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Software giant Adobe plans to buy enterprise design application maker Figma for approximately $20 billion in a 50/50 cash-and-stock split. The deal is slated to close in 2023, subject to regulatory approval and other conditions.
Adobe is famous for making content-creation software like Photoshop, Acrobat, and Illustrator, and for inventing the Portable Document Format (PDF). It has been around since 1982, but in 2021 its revenue was nearly $16 billion, and its headcount was just shy of 26,000.
Figma, a 10-year-old privately held company, is best known in interface-design circles for a collaborative web application of the same name. According to media reports, Figma raised $333.4 million in seven funding rounds between mid-2013 and early 2022. In April 2020, it was valued at $2 billion. A year later its implied valuation jumped to $10 billion. Now, of course, Adobe has doubled that.
Adding Figma should give Adobe’s media business the means to “reimagine end-to-end product design in the browser while building new tools and spaces to empower customers to design products faster and more easily,” says Figma co-founder and CEO Dylan Field.
So, what does the merger with Adobe mean for Figma employees? Well, it depends on how long they’ve been at Figma, and what they do there. And it hinges on something called “qualified small business stock,” or QSBS which calls for an introduction.
QSBS is a category of shares in a small business under Section 1202 of the Internal Revenue Code. The issuer has to be a “C” corporation with assets worth less than $50 million when the stock is issued.
This category of stock enjoys favorable treatment for capital gains purposes. How favorable depends on when the investor — who can’t be a corporation — acquired the QSBS and how long they held it.
Figma employees who exercised their stock prior to February 2019 may be eligible for QSBS tax treatment, which could save them millions of dollars in taxes. If qualified, the first $10M of gains from the sale of the stock are excluded for federal tax purposes. However, to qualify, employees must have also held the stock for at least 5 years, which means that employees would need to have exercised their stock sometime in 2018 or before to get QSBS tax treatment on the initial sale proceeds (assuming the transaction closes in 2023). Importantly though, the QSBS qualification should roll over into the Adobe stock, so if an employee exercised stock in December 2018 and the acquisition closes in June of 2023, they may still be able to qualify for QSBS tax treatment on the sale of the Adobe stock as long as they do not sell the Adobe stock until after December 2023 (5 years after the original Figma stock was acquired).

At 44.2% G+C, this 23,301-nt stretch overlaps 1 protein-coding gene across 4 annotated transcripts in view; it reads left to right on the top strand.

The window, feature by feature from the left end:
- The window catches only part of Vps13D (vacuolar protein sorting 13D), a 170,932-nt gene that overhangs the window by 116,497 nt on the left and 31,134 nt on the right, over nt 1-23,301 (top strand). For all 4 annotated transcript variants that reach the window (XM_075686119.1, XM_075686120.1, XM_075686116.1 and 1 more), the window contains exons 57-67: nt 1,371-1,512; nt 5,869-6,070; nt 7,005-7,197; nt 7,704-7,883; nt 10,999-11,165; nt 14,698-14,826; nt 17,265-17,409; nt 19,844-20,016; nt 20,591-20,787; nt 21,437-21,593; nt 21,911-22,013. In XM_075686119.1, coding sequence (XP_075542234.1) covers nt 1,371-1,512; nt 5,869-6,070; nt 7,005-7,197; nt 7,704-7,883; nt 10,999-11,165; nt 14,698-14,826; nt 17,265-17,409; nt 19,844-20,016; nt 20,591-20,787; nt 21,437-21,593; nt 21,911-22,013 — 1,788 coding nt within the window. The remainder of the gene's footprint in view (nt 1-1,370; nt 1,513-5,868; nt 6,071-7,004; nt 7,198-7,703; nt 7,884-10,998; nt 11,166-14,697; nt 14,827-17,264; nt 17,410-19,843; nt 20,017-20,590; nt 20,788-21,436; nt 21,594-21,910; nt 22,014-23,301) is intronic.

For employees with more than $10M of QSBS, there are ways to further extend the tax benefits. Gifting the stock to a beneficiary through an irrevocable non-grantor trust, creates a new $10M tax exclusion.
Additionally, if the QSBS stock is used to fund a new QSBS eligible entity, such as a new start up, employees may qualify for an additional $10M QSBS exclusion.
The idea is to gift QSBS shares to the trust early — presumably at a lower valuation — so they use as little of the donor’s lifetime gifting limit as possible while minimizing the tax consequences of inter-generational wealth transfers.
It’s also true that qualified small businesses don’t always have stellar exits. Protecting your QSBS in an irrevocable non-grantor trust gives the holding more time to grow in value.
Figma QSBS owners interested in trust-based strategies face another challenge at the state level. Although most states conform to federal QSBS guidelines, a few — California, New Jersey, and Pennsylvania, for example — don’t honor capital-gains exclusions under Section 1202. As a result, many QSBS owners opt to establish their irrevocable non-grantor trusts in states that recognize relevant federal exemptions. Nevada and Texas, which don’t levy state income taxes, are favored locales for this strategy.
Another financial consequence of Adobe’s acquisition of Figma for employees is the Adobe stock they will receive in the transaction. Some employees will receive a substantial number of shares.
Concentrated stock holdings like this make your portfolio less diverse, throwing off the balance of your asset allocation and subjecting it to more risk and volatility.
Fortunately, Cerity Partners is experienced in time-tested strategies for softening the adverse impacts of concentrated and QSBS positions. Besides gifting, these can include monetization and hedging strategies such as:
As a QSBS-eligible Figma employee, you are on the precipice of life-changing wealth. As a wealth manager with enduring ties to the innovation economy and a long history of helping employees navigate mergers, Cerity Partners is ready to help you make the most of your company stock grants — pre-merger, post-merger, and beyond.
Myles is a Partner based in the San Francisco office. He provides investment and financial planning advice to help clients achieve their short- and...Read more
Cerity Partners is not contracted with, endorsed by or affiliated with Figma.
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